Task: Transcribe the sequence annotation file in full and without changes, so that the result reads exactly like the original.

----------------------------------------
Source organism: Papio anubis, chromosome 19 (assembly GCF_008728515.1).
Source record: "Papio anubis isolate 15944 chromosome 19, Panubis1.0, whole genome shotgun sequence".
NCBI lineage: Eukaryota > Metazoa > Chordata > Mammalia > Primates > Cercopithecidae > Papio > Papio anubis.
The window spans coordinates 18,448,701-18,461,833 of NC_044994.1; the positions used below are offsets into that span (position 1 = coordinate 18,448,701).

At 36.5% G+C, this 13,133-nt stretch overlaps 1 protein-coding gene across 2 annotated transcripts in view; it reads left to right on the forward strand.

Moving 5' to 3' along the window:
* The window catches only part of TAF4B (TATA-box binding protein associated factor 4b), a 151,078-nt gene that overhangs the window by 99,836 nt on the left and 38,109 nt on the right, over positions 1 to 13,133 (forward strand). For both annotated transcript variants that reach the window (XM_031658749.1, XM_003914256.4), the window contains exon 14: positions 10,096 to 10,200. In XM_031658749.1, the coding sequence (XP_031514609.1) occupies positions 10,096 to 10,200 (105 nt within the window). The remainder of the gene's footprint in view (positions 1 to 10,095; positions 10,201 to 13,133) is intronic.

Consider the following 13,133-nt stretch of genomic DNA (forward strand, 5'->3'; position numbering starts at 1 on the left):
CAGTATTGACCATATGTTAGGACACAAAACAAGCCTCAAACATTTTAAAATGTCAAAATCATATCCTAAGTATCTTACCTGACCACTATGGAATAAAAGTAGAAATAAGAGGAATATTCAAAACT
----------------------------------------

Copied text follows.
Source organism: Papio anubis, chromosome 19 (assembly GCF_008728515.1).
Source record: "Papio anubis isolate 15944 chromosome 19, Panubis1.0, whole genome shotgun sequence".
NCBI lineage: Eukaryota > Metazoa > Chordata > Mammalia > Primates > Cercopithecidae > Papio > Papio anubis.
The window spans coordinates 18,448,701-18,461,833 of NC_044994.1; the positions used below are offsets into that span (position 1 = coordinate 18,448,701).

At 36.5% G+C, this 13,133-nt stretch overlaps 1 protein-coding gene across 2 annotated transcripts in view; it reads left to right on the forward strand.

Moving 5' to 3' along the window:
* The window catches only part of TAF4B (TATA-box binding protein associated factor 4b), a 151,078-nt gene that overhangs the window by 99,836 nt on the left and 38,109 nt on the right, over positions 1 to 13,133 (forward strand). For both annotated transcript variants that reach the window (XM_031658749.1, XM_003914256.4), the window contains exon 14: positions 10,096 to 10,200. In XM_031658749.1, the coding sequence (XP_031514609.1) occupies positions 10,096 to 10,200 (105 nt within the window). The remainder of the gene's footprint in view (positions 1 to 10,095; positions 10,201 to 13,133) is intronic.

Consider the following 13,133-nt stretch of genomic DNA (forward strand, 5'->3'; position numbering starts at 1 on the left):
CAGTATTGACCATATGTTAGGACACAAAACAAGCCTCAAACATTTTAAAATGTCAAAATCATATCCTAAGTATCTTACCTGACCACTATGGAATAAAAGTAGAAATAAGAGGAATATTCAAAACT